Grated coconut – 1 measure
Sugar – 3/4 to 1 measure
- Grease a plate and keep aside
- Take grated coconut and sugar in a heavy bottomed vessel. Start cooking on medium flame.
- Keep stirring to avoid lumps.
- As the mix cooks and becomes homogeneous leaving the sides of the pan, add ladle or two of ghee (not too much since coconut has enough fat on its own).
- Add some cardamom powder.
- When the mix boils up with whitish bubbles not sticking to the sides, pour this onto the greased plate and spread.
- After it cools down a little, cut it into desired shape.
It is just fine having no other flavour in this sweet but for the sugar & coconut. Though you may choose to add in roasted nuts like cashews or almonds. There are times even the cardamom powder is left out🙂
Make sure to cut the pieces of the sweet while it is warm, if it cools down too much it would not be easy to cut into pieces.
Red Chilli powder
Black pepper powder (preferably freshly ground)
- Pressure cook the eddoes. Peel and cut the eddoes to small discs.
- Flatten the discs.
- Heat the oil in a wok. Fry the small discs till they are golden brown & set aside on a tissue paper.
- Heat a kadai, put in the ajwain seeds and toss till they start popping.
- Add in the fried eddoes. Toss around.
- Add the turmeric powder, red chilli powder, amchur, salt & black pepper powder. Mix it in. Cook for a couple of minutes.
- Garnish with cilantro & curry leaves.
You could toss in some besan along with the other powders.
You could coat the cooked eddos with besan and then fry (though it makes the oil a bit messy).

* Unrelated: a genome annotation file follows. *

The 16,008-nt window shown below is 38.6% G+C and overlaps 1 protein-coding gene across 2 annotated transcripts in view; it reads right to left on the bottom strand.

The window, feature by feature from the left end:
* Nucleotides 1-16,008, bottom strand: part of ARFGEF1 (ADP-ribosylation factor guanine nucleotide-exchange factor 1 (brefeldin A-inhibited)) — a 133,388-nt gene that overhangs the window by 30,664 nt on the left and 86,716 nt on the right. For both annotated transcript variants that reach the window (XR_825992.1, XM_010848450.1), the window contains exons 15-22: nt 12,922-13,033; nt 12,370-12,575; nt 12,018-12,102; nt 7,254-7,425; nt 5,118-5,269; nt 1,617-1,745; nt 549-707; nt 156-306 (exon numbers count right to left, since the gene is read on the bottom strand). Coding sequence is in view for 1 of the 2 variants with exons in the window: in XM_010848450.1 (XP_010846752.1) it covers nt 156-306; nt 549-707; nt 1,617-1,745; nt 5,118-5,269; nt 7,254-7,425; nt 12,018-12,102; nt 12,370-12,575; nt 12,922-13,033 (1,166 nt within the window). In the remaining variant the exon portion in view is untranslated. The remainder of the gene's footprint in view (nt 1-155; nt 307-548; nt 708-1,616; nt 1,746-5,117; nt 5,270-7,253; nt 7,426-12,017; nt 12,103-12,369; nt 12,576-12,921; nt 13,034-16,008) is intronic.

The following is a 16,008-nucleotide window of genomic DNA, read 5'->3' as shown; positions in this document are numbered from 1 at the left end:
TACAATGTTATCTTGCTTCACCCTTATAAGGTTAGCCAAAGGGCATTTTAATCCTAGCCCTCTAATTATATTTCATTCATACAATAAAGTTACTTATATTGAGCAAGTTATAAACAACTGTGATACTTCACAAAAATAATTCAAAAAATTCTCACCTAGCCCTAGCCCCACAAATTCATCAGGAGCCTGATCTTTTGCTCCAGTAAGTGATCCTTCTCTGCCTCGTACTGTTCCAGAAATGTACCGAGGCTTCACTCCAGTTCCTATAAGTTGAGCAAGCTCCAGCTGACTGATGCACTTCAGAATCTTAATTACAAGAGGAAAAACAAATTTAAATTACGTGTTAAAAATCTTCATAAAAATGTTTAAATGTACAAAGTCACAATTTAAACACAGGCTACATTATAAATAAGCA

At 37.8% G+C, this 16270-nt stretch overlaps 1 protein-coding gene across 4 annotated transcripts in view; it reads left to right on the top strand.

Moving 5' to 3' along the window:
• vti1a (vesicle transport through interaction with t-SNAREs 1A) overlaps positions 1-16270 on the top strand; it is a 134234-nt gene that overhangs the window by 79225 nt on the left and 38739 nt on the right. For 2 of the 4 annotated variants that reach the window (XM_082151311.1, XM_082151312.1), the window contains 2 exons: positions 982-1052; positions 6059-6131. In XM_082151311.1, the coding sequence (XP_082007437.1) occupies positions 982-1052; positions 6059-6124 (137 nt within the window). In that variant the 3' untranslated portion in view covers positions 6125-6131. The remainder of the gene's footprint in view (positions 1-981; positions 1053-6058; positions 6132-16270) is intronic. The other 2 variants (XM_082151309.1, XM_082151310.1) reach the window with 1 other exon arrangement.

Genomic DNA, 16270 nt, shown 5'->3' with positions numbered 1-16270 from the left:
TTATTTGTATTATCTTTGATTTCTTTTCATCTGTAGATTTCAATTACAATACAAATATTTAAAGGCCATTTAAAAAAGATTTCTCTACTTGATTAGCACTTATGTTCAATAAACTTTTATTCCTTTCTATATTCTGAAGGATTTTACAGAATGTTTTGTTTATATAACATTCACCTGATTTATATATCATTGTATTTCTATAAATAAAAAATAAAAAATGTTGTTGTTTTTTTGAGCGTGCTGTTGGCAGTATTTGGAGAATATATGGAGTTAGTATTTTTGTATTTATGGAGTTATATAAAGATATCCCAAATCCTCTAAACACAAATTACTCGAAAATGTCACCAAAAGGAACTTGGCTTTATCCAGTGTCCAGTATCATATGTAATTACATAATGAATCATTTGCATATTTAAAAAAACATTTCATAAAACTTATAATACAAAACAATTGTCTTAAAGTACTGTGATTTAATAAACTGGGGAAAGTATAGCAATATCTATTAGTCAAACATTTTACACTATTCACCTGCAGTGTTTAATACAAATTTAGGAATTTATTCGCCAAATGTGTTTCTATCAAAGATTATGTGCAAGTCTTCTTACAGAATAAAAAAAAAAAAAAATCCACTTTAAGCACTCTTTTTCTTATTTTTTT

Can change the tadka to usual mustard, urad dal in oil. (The ajwain gives a nice flavour & helps in digestion too).
Please find the ingredients in the glossary :)
Just plugging in my other blog…
A sincere appeal to help me add more ingredients (if possible with pictures) and/or suggest the names in other languages for those already present in the blog.
I had created this long back to help figure out the terms used in various recipes. It is work under progress (guess it will be for a long long time to come🙂 )
Unsalted peanuts/cashewnuts (optional)
- Soak the tamarind in some warm water and extract the paste. (Or you can use tamarind paste available too).
- Cook the rice with the tamarind paste, some turmeric powder and water taking care not to overcook it.
- Once done, set the rice aside to cool down and grains not to stick to one another.
- Heat the gingelly oil in a kadai, add the mustard seeds to splutter.
- Add the dals and nuts. Roast till they are golden brown.
- Turn the heat off, add asafoetida and curry leaves.
- Add this tempered oil to the cooked rice.
- Add some pai podi, salt
- Mix well without crushing the rice.
- Serve with appalam and/or pachadi.
Cook the rice with a spoon of oil which helps the rice to not stick to one another.
Gingelly oil lends the best taste to puliyodharai, hence recommended.
The rice tastes good once the spices have soaked in.
I have not mentioned measurements as they are totally to taste. Add more pai podi for the rice to be more spicy. My kiddo loves the rice with plenty of roasted peanuts and the dals (the crunch when eating the rice he says🙂 )